Touché, Crochet: My Hooking History

I am a knitter, first and foremost. I learned how to crochet before I ever picked up sticks but even now, when I think of crochet, I still immediately envision day-glo mountains of acrylic worsted and the horrific kitschy crafts they can be looped into. There is nothing wrong with liking that sort of thing, in fact, I love kitsch! (Send me all of the walnut, pine cone and seashell owls that you don’t want.) I just never want to become the person who falls into the trap of making “beautiful crochet pieces” that all end up looking like they belong on the back of a toilet in the 1970s. I don’t want to become disillusioned and creatively misaligned! I used to see it as a slippery slope from dinosaur amigurumi to craft show-caliber crochet Barbie clothes but I’ve changed my mind a little bit.

Until college, my only experience with yarn involved a large, plastic needle and The Little Mermaid sewing cards. For my 19th birthday a friend gave me a hot pink scarf and told me she made it herself. I was beyond impressed. We went to a craft store where she told me what to buy and showed me how to make really long, wobbly-rowed, single crochet scarves out of Red Heart. I only made a few before hanging up my hook and going out to the bar to sing No Doubt songs at karaoke. I guess crochet wasn’t really my thing then, either.

In my post-karaoke days I crafted a decent amount of crocheted coasters, iPod cozies and cat toys. I just always seemed to find crocheted clothing and accessories displeasing to the eye. (I think we can all agree that granny square vests and jumbo leg warmers are not exactly the definition of elegant.) Maybe I was just so frightened by all the bags of unused crochet cotton in holiday colors at flea markets and partially finished afghans donated to thrift stores that I failed to see all of the dainty crochet creations that are out there. I’d been vintage knitting for a while but tended to avoid anything that required a hook for more than weaving in loose ends or emergency sweater surgery. That is, until I had a sick-with-the-flu epiphany while trapped in rural Michigan this past winter.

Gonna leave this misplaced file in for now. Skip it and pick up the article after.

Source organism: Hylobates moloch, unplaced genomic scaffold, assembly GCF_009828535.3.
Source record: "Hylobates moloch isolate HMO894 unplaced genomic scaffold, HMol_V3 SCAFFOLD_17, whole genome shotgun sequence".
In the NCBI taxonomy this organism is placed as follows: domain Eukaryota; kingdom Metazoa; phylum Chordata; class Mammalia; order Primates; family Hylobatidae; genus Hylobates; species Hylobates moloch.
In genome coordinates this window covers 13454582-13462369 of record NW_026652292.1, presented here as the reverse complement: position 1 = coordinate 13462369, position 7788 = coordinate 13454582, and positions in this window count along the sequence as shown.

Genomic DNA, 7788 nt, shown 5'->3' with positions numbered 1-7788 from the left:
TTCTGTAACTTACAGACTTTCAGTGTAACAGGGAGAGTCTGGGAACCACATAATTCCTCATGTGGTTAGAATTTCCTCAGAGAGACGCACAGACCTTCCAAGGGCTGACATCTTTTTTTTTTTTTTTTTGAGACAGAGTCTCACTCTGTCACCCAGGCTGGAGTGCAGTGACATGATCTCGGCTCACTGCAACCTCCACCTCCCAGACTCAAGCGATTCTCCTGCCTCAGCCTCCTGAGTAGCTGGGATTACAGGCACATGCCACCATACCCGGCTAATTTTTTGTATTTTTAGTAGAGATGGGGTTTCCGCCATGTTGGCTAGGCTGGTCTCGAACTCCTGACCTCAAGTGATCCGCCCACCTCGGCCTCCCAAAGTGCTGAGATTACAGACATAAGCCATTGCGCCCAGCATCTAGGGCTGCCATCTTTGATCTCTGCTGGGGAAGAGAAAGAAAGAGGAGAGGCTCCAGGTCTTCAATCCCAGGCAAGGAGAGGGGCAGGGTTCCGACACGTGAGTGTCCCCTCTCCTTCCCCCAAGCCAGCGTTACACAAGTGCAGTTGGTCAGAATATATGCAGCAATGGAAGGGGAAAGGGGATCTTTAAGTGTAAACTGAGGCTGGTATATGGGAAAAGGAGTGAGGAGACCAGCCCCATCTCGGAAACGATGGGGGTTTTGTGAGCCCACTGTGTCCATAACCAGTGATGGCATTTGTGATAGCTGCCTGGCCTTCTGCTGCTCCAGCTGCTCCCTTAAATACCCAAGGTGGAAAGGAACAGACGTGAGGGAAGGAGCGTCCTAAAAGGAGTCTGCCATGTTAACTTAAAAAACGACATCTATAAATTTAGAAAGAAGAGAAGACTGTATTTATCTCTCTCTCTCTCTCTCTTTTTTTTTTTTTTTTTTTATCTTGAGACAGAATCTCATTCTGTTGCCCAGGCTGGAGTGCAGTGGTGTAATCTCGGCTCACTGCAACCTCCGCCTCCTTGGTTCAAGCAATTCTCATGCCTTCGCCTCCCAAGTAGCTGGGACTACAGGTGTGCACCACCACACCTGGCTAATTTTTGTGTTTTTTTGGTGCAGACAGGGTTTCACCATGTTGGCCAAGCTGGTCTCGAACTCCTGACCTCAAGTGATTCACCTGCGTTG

When I watched the new Bonnie and Clyde miniseries while visiting my family in January,  I learned two things: 1) Warren and Faye were abysmally absent and majorly missed. 2) Crochet hats can be potentially pretty when worn at a prim and proper angle. It was this specific topper (below) that got my heart all aflutter with butterflies over the lost (to me, anyway) art of hooking. I was back in the crochet boat and my knitegrity would just have to wait.

I started out with a few simple crochet cloche patterns from the 1930s and 1950s in single and half-double crochet. They were easy enough but what was all this “through the back loop only” business? I didn’t have time for that. And yarn that is the thickness of dental floss? This is crochet! It is meant* to be quicker and easier than knitting! I just upped my yarn weight and lowered my stitch numbers until it felt right. I still get all antsy and hook through any and all loops visible to me and try to use at least fingering weight yarn but I am learning the patience of a truly dedicated vintage crocheter. My latest work-in-progress involves size 10 crochet cotton (held doubled up, of course) and many hours of Californication on Netflix. Now, I may be on a slippery slope of some kind but at least it doesn’t involve a box full of crocheted egg cozies sitting in the attic.

*Sources unavailable at this time.

 

Photos linked to sources.

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